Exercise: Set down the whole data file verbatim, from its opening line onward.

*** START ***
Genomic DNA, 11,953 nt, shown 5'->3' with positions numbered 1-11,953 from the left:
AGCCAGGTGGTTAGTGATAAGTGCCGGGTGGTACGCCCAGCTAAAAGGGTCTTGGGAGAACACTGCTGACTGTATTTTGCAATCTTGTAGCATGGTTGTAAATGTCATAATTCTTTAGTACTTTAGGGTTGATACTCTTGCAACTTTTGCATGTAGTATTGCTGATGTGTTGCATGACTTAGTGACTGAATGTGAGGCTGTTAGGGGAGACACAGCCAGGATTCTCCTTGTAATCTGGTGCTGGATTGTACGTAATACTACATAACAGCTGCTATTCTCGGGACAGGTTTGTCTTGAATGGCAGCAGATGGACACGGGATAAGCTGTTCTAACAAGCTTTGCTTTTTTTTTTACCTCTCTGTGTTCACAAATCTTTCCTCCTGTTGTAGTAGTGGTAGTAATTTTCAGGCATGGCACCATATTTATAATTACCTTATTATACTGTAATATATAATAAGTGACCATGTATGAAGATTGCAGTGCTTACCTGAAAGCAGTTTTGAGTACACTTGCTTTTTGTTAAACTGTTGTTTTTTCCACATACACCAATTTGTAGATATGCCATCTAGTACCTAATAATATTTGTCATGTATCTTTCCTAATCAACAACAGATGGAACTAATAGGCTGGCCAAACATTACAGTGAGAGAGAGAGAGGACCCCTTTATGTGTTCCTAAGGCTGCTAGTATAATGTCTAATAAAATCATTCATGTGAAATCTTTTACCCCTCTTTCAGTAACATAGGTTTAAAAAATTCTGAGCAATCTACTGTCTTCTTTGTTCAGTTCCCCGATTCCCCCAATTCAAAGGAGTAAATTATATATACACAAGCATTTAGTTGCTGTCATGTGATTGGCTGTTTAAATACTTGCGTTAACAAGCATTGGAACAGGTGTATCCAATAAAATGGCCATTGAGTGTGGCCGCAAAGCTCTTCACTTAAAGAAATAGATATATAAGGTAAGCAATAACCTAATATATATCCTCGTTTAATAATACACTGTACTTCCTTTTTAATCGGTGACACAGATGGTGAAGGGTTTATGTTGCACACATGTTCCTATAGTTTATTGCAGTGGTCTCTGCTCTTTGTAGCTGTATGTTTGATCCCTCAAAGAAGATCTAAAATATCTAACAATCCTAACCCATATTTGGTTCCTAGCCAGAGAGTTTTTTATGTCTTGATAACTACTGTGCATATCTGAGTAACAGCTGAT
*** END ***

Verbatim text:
Genomic DNA, 11,953 nt, shown 5'->3' with positions numbered 1-11,953 from the left:
AGCCAGGTGGTTAGTGATAAGTGCCGGGTGGTACGCCCAGCTAAAAGGGTCTTGGGAGAACACTGCTGACTGTATTTTGCAATCTTGTAGCATGGTTGTAAATGTCATAATTCTTTAGTACTTTAGGGTTGATACTCTTGCAACTTTTGCATGTAGTATTGCTGATGTGTTGCATGACTTAGTGACTGAATGTGAGGCTGTTAGGGGAGACACAGCCAGGATTCTCCTTGTAATCTGGTGCTGGATTGTACGTAATACTACATAACAGCTGCTATTCTCGGGACAGGTTTGTCTTGAATGGCAGCAGATGGACACGGGATAAGCTGTTCTAACAAGCTTTGCTTTTTTTTTTACCTCTCTGTGTTCACAAATCTTTCCTCCTGTTGTAGTAGTGGTAGTAATTTTCAGGCATGGCACCATATTTATAATTACCTTATTATACTGTAATATATAATAAGTGACCATGTATGAAGATTGCAGTGCTTACCTGAAAGCAGTTTTGAGTACACTTGCTTTTTGTTAAACTGTTGTTTTTTCCACATACACCAATTTGTAGATATGCCATCTAGTACCTAATAATATTTGTCATGTATCTTTCCTAATCAACAACAGATGGAACTAATAGGCTGGCCAAACATTACAGTGAGAGAGAGAGAGGACCCCTTTATGTGTTCCTAAGGCTGCTAGTATAATGTCTAATAAAATCATTCATGTGAAATCTTTTACCCCTCTTTCAGTAACATAGGTTTAAAAAATTCTGAGCAATCTACTGTCTTCTTTGTTCAGTTCCCCGATTCCCCCAATTCAAAGGAGTAAATTATATATACACAAGCATTTAGTTGCTGTCATGTGATTGGCTGTTTAAATACTTGCGTTAACAAGCATTGGAACAGGTGTATCCAATAAAATGGCCATTGAGTGTGGCCGCAAAGCTCTTCACTTAAAGAAATAGATATATAAGGTAAGCAATAACCTAATATATATCCTCGTTTAATAATACACTGTACTTCCTTTTTAATCGGTGACACAGATGGTGAAGGGTTTATGTTGCACACATGTTCCTATAGTTTATTGCAGTGGTCTCTGCTCTTTGTAGCTGTATGTTTGATCCCTCAAAGAAGATCTAAAATATCTAACAATCCTAACCCATATTTGGTTCCTAGCCAGAGAGTTTTTTATGTCTTGATAACTACTGTGCATATCTGAGTAACAGCTGAT